TfL pay-per-mile and £1 bus fares: Call for government and transport authority action on car use
Centre for London has called for ‘carrots’ and ‘sticks’ to encourage people to give up their cars.
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Emission-based parking permits and pay-per-mile road user charging are among the suggestions by a London think-tank to help the capital meet its 2030 carbon emissions target.
Policies such as the impending expansion of the Ultra Low Emission Zone (ULEZ) and the mayor’s target of reducing road use by 27% by the end of the decade mean there is a pressing need to cut the distance driven in London over the coming years.
New research from Centre for London, a think-tank which has previously produced reports on topics such as the limited connectivity in outer London, has now been published, investigating how different policies can encourage residents to walk, cycle, use public transport or share other modes of travel.
Detailing incentives and disincentives national government, Transport for London (TfL) and local authorities are empowered to implement, the researchers suggest it is “policy packages”, comprising both “carrots” and “sticks”, which are likely to prove most effective.
Initiatives the think tank recommends could be grouped together range from offering a more generous scrappage scheme and highlighting the cost of driving, to freezing public transport fares.
“Financial incentives are useful policy levers to encourage active and sustainable travel,” says the report. “In London, there are already many in place which make driving and owning a car quite expensive.
“Moreover, national government, local authorities and TfL have introduced financial incentives to positively reward people using active travel and public transport, making those modes of transport attractive.
“Our research found that policy packages are more effective than standalone policies. Whilst there is widespread acknowledgement amongst policymakers (and academics) that policy packages are more effective, they aren’t always easy to implement.”
In the think tank’s second, accompanying report, the researchers include a list of further potential policies, and the impact they could have on fictional London personas.
These range from doubling fuel duty and including electric vehicles in the congestion charge, to introducing a pay-per-mile road user charging scheme and £1 bus fares.
Oriane Nermond, research manager at Centre for London, said: “There’s no silver bullet idea to get people to give up on their car. But combining different policies into a coherent package can help to ensure that every Londoner has an affordable alternative to driving.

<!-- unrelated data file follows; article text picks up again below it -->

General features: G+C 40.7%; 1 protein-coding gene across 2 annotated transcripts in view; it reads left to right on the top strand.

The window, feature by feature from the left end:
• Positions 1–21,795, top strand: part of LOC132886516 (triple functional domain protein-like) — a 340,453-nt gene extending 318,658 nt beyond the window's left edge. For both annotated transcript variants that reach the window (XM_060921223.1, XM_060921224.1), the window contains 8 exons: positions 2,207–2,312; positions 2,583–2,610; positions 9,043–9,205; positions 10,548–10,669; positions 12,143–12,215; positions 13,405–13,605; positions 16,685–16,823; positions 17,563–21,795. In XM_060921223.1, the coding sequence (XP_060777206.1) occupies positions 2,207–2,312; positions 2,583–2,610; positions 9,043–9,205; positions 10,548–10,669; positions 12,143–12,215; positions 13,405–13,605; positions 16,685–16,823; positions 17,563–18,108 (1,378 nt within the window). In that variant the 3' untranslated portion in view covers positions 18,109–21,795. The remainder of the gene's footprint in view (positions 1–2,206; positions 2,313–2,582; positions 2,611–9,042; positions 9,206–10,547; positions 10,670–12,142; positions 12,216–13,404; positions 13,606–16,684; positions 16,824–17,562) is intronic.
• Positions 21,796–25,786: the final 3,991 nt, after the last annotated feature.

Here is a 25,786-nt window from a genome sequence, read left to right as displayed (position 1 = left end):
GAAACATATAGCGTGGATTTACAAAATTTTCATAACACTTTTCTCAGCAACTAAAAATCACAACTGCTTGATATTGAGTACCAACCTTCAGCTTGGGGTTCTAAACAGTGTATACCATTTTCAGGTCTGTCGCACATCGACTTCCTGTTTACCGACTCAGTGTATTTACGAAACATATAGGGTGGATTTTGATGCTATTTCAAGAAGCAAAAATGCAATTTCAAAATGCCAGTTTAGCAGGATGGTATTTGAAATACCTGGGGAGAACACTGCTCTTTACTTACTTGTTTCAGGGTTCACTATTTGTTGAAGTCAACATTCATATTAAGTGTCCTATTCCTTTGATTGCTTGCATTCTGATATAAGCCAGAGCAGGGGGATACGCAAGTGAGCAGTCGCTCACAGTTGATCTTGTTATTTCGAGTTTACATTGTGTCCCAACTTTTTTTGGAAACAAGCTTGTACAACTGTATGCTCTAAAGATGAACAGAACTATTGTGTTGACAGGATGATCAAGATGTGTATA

“All levels of government need to work together to help make sure people know about existing alternatives to owning cars, and how much they cost.”
Seb Dance, deputy mayor for transport, said: “Helping Londoners to make more journeys by active travel and public transport is a top priority for the mayor and key to cleaning up London’s toxic air and protecting the health of Londoners.
“As well as taking action to clean up our air, the mayor has invested hugely in improving both London’s transport network and its walking and cycling infrastructure. He introduced the Hopper fare and froze TfL fares for five years.
“Over the past 18 months we’ve seen the opening of the transformational Elizabeth line, the extension of the Overground to Barking Riverside and the completion of the Bank Station Capacity Upgrade project. The mayor has already committed to adding one million more kilometres to our bus network in outer London, and the new proposed Superloop could add a further four million.
“We’ve also seen a huge boom in cycling over the last few years, with TfL more than tripling the size of the London-wide strategic cycle network since 2016 – now more than one in five Londoners live near the Cycleway network. The mayor will keep working to improve active travel and public transport options in the capital to build a better, greener London for all.”
Tim Thomas, head of transport, infrastructure and policy planning at Barking and Dagenham-based BeFirst, said: “In areas like Barking and Dagenham the pandemic and the cost of living crisis have had a big impact on the way people travel. Car use and ownership in the Borough is still rising despite London-wide trends toward active travel.
“We welcome this report and the ideas around mobility credits, free bike hire, car clubs and testing new flexible demand-based transport systems focused on the needs of local people.
“We encourage the mayor, government and the transport industry to look at this report and take action to enable people to make more sustainable transport choices.”
A Department for Transport spokesperson said transport in London is devolved, and so comes under the remit of the mayor and TfL.